thumbnail Fig. 5.

Apparent distance modulus as a function of for the stars belonging to the Sgr stream and Sgr dwarf. The data are shown as a histogram normalized by column. The stars belonging to the RC depict a well-defined sequence. In a secondary axis, the distance of the particles in the LM10 model is superposed in blue. In the absence of extinction and with our assumed calibration of the RC, the two would be directly comparable. The data show general good agreement with the model with discrepancies for example in the apocenter of the leading arm.

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We note that an incorrect distance in the LM10 model would also cause a discrepancy in the proper motions. For instance, an overestimation of the model distance for the leading arm by 10% will cause an overall underestimation of the proper motion by 10%, which is similar to what we observe.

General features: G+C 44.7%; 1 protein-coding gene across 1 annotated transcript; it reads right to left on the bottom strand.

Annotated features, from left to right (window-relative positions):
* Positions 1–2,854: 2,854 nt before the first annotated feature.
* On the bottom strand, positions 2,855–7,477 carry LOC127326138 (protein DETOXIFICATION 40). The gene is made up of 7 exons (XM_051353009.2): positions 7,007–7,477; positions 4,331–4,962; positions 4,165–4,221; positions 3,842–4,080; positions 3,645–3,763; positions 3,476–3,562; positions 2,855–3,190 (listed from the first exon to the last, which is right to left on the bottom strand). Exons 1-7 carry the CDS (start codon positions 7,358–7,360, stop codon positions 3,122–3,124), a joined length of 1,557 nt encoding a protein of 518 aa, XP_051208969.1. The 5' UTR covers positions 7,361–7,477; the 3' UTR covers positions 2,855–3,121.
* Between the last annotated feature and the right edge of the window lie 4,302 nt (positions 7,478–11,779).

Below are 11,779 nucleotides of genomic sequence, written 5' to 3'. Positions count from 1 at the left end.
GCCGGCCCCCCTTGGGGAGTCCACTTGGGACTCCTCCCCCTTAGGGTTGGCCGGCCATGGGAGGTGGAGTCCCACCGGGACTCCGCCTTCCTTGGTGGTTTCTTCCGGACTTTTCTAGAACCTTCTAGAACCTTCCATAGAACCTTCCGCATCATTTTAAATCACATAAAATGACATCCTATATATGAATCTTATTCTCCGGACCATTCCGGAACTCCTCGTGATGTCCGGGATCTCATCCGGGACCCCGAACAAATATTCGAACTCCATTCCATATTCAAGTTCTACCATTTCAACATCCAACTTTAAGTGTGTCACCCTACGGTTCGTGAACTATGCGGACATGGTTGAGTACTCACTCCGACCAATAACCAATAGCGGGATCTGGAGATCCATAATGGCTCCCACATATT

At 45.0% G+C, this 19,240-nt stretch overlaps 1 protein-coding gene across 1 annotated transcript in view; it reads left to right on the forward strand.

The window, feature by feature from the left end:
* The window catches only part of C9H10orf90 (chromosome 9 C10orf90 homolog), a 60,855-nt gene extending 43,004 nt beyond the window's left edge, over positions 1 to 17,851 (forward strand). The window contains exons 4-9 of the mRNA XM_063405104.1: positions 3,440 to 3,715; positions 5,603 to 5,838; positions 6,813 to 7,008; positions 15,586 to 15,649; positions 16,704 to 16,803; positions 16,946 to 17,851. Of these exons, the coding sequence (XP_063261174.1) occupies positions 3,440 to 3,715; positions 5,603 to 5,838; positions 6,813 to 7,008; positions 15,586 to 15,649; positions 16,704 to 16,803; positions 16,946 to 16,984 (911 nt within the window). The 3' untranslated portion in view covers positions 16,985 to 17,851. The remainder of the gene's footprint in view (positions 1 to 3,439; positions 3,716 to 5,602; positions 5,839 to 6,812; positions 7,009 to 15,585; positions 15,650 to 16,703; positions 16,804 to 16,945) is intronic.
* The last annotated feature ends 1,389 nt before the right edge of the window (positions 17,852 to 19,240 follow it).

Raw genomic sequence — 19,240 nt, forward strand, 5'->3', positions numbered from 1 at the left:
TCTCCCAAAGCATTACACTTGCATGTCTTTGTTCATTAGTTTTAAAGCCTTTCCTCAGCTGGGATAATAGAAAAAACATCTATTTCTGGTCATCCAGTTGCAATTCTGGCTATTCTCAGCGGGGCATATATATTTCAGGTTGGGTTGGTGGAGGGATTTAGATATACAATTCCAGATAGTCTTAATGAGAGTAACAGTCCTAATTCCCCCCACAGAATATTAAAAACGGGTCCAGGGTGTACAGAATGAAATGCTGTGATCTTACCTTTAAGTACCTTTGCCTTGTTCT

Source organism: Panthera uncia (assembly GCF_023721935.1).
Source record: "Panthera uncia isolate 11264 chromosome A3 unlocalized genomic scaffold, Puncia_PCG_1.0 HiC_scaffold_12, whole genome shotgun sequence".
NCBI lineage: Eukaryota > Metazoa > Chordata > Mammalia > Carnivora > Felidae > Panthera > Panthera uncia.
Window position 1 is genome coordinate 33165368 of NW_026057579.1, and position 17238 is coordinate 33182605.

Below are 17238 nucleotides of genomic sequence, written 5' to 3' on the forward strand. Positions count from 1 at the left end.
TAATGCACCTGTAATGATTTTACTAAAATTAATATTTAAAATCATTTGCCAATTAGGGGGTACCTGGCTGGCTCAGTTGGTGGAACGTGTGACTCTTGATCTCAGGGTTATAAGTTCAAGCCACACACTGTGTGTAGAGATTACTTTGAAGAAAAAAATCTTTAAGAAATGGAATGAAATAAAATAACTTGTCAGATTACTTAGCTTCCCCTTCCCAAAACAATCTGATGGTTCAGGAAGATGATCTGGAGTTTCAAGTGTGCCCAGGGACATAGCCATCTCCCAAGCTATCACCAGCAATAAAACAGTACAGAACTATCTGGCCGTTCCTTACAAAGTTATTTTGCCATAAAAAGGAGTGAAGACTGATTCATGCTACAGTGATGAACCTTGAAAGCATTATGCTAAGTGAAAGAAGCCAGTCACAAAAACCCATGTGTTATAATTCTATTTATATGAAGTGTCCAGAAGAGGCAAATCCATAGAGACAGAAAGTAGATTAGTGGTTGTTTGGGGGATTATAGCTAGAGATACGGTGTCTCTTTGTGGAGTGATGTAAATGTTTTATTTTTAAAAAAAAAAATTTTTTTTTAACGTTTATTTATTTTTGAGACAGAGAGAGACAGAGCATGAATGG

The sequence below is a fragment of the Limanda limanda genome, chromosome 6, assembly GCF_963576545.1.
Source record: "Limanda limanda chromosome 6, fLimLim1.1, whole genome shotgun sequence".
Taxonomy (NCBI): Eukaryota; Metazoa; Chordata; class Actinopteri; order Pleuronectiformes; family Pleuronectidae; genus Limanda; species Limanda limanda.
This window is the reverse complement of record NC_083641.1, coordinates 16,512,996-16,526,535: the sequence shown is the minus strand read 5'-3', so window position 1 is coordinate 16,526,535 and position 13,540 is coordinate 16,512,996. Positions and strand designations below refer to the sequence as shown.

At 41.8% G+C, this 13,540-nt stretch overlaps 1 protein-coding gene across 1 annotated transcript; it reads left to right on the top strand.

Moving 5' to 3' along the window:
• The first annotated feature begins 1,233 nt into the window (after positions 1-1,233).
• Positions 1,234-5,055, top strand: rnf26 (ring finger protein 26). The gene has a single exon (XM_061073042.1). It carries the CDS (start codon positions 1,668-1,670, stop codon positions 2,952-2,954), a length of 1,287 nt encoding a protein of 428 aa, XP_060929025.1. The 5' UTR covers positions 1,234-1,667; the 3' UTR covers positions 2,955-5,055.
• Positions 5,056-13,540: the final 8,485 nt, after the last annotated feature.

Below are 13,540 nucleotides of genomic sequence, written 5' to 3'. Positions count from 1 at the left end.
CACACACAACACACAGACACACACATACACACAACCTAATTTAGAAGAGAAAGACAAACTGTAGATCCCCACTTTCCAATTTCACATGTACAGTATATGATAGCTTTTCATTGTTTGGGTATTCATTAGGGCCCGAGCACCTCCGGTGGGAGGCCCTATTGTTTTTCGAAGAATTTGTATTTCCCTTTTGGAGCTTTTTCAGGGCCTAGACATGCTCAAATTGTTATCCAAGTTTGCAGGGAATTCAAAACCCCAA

It is hard to identify the Sgr trailing stream in the CMDs of the first row of Fig. 4 where there is strong contamination. The RC of the trailing arm should be quite faint here given the distances of this part of the stream (∼50 kpc according to LM10) and is probably hidden inside the big blob of contaminating stars. We only see the emerging tip of the giant branch at (plume of stars at GBP − GRP ≈ 1.75) and some hints of it at . It is very unlikely that the RC that we see in the first five panels of Fig. 4 belongs to the leading arm in its second wrap: their distance inferred from their magnitude could be compatible with this second wrap but not their proper motion2. The structure seen in these panels could alternatively be due to contamination of the disk or disks, the flare, the warp, or other outer disk substructures (Xu et al. 2015) such as the Monoceros ring (Newberg et al. 2002) or TriAnd overdensity (Rocha-Pinto et al. 2004; Sheffield et al. 2014; Price-Whelan et al. 2015).